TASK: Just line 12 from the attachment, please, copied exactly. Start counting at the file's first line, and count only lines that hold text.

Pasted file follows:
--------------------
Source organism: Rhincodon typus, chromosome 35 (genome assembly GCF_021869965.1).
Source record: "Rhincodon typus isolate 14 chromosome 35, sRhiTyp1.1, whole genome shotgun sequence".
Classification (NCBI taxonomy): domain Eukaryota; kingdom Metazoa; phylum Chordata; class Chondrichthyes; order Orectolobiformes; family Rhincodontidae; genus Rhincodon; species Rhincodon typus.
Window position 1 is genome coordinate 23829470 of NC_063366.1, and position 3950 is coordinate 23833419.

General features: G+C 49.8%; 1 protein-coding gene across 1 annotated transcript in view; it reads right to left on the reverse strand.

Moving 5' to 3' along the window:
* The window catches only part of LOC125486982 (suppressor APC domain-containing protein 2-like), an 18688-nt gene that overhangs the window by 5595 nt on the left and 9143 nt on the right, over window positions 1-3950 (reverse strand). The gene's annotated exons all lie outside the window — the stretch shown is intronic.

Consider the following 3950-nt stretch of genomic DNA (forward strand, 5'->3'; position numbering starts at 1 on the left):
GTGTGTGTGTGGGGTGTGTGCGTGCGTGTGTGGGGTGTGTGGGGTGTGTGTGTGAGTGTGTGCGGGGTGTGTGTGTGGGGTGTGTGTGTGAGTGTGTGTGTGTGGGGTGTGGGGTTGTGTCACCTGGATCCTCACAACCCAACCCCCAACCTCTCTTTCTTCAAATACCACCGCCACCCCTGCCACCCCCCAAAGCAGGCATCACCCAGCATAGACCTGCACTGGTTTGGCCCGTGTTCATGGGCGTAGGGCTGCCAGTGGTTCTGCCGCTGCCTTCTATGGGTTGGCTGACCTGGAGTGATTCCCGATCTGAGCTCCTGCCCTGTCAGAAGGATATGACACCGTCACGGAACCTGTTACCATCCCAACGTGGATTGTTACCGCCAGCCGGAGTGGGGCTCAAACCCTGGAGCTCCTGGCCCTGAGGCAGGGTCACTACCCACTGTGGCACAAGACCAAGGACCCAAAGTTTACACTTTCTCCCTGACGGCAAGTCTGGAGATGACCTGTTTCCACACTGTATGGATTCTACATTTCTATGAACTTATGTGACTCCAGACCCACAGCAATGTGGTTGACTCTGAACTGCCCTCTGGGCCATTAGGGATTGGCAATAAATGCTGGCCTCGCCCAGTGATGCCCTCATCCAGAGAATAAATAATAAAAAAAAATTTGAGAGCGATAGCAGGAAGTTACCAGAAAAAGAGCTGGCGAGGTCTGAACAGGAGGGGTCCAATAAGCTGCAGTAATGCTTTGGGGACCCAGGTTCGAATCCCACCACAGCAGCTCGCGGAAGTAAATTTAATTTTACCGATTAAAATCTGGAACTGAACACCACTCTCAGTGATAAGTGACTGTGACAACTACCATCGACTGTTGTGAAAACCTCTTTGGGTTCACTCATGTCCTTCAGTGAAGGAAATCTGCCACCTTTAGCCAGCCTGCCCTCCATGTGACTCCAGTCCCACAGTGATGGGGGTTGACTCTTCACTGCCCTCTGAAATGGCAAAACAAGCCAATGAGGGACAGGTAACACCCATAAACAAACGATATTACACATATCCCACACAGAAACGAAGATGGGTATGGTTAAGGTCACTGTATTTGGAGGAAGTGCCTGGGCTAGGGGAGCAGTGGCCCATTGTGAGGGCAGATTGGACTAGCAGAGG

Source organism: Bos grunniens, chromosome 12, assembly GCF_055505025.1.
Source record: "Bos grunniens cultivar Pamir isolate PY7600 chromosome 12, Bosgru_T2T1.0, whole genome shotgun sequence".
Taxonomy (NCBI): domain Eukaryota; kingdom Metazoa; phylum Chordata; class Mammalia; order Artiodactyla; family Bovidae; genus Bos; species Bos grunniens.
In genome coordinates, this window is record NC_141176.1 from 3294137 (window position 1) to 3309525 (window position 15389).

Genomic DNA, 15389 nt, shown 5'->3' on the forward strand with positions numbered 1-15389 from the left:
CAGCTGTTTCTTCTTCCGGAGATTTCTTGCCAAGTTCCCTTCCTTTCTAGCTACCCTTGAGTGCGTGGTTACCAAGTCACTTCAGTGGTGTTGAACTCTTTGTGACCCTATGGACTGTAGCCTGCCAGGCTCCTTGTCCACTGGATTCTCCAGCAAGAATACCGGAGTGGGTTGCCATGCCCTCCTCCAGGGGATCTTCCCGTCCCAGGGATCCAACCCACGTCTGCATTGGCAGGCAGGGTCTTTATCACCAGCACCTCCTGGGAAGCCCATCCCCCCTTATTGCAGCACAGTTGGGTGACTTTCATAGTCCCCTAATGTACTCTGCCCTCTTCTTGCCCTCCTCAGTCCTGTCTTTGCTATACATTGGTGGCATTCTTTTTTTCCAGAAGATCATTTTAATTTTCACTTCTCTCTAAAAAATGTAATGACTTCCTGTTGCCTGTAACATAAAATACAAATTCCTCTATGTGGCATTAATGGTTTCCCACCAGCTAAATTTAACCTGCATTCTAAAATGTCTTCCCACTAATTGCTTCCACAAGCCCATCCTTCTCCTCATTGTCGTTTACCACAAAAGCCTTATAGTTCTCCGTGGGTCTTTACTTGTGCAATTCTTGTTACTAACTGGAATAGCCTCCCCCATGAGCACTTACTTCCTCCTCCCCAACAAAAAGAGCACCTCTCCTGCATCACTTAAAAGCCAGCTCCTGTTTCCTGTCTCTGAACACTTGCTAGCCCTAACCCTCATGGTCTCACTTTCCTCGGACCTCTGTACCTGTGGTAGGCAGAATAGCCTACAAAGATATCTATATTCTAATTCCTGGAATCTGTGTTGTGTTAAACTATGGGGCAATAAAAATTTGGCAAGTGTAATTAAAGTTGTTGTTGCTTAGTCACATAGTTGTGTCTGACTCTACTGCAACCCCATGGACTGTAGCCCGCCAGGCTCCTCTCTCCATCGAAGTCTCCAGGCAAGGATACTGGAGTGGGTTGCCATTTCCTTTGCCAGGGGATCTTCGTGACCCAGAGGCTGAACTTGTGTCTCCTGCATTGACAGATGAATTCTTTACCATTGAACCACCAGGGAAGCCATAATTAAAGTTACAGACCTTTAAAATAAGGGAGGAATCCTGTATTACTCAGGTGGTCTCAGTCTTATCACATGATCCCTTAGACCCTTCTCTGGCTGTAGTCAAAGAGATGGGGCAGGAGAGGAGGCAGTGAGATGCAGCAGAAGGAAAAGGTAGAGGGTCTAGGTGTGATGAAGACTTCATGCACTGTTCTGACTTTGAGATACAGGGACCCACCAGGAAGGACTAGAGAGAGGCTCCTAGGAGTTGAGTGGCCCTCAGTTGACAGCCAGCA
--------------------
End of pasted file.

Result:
Taxonomy (NCBI): domain Eukaryota; kingdom Metazoa; phylum Chordata; class Mammalia; order Artiodactyla; family Bovidae; genus Bos; species Bos grunniens.